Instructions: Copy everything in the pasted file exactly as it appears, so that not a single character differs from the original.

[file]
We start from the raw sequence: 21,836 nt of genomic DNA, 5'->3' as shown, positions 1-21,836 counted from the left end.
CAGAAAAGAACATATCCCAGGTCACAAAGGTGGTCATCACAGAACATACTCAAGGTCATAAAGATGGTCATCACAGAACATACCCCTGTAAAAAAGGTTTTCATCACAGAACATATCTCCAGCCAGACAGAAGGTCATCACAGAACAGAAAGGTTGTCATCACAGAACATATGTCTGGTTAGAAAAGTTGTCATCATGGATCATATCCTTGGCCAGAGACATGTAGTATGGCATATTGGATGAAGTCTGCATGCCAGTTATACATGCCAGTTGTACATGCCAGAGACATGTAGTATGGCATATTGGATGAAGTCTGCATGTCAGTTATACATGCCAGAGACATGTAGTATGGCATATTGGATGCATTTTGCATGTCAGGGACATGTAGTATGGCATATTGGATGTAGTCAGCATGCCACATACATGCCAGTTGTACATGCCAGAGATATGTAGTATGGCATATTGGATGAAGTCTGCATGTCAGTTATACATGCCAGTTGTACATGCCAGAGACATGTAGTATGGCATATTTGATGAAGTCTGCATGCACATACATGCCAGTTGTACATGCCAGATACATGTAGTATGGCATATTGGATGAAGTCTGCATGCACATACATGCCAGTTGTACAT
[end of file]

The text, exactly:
We start from the raw sequence: 21,836 nt of genomic DNA, 5'->3' as shown, positions 1-21,836 counted from the left end.
CAGAAAAGAACATATCCCAGGTCACAAAGGTGGTCATCACAGAACATACTCAAGGTCATAAAGATGGTCATCACAGAACATACCCCTGTAAAAAAGGTTTTCATCACAGAACATATCTCCAGCCAGACAGAAGGTCATCACAGAACAGAAAGGTTGTCATCACAGAACATATGTCTGGTTAGAAAAGTTGTCATCATGGATCATATCCTTGGCCAGAGACATGTAGTATGGCATATTGGATGAAGTCTGCATGCCAGTTATACATGCCAGTTGTACATGCCAGAGACATGTAGTATGGCATATTGGATGAAGTCTGCATGTCAGTTATACATGCCAGAGACATGTAGTATGGCATATTGGATGCATTTTGCATGTCAGGGACATGTAGTATGGCATATTGGATGTAGTCAGCATGCCACATACATGCCAGTTGTACATGCCAGAGATATGTAGTATGGCATATTGGATGAAGTCTGCATGTCAGTTATACATGCCAGTTGTACATGCCAGAGACATGTAGTATGGCATATTTGATGAAGTCTGCATGCACATACATGCCAGTTGTACATGCCAGATACATGTAGTATGGCATATTGGATGAAGTCTGCATGCACATACATGCCAGTTGTACAT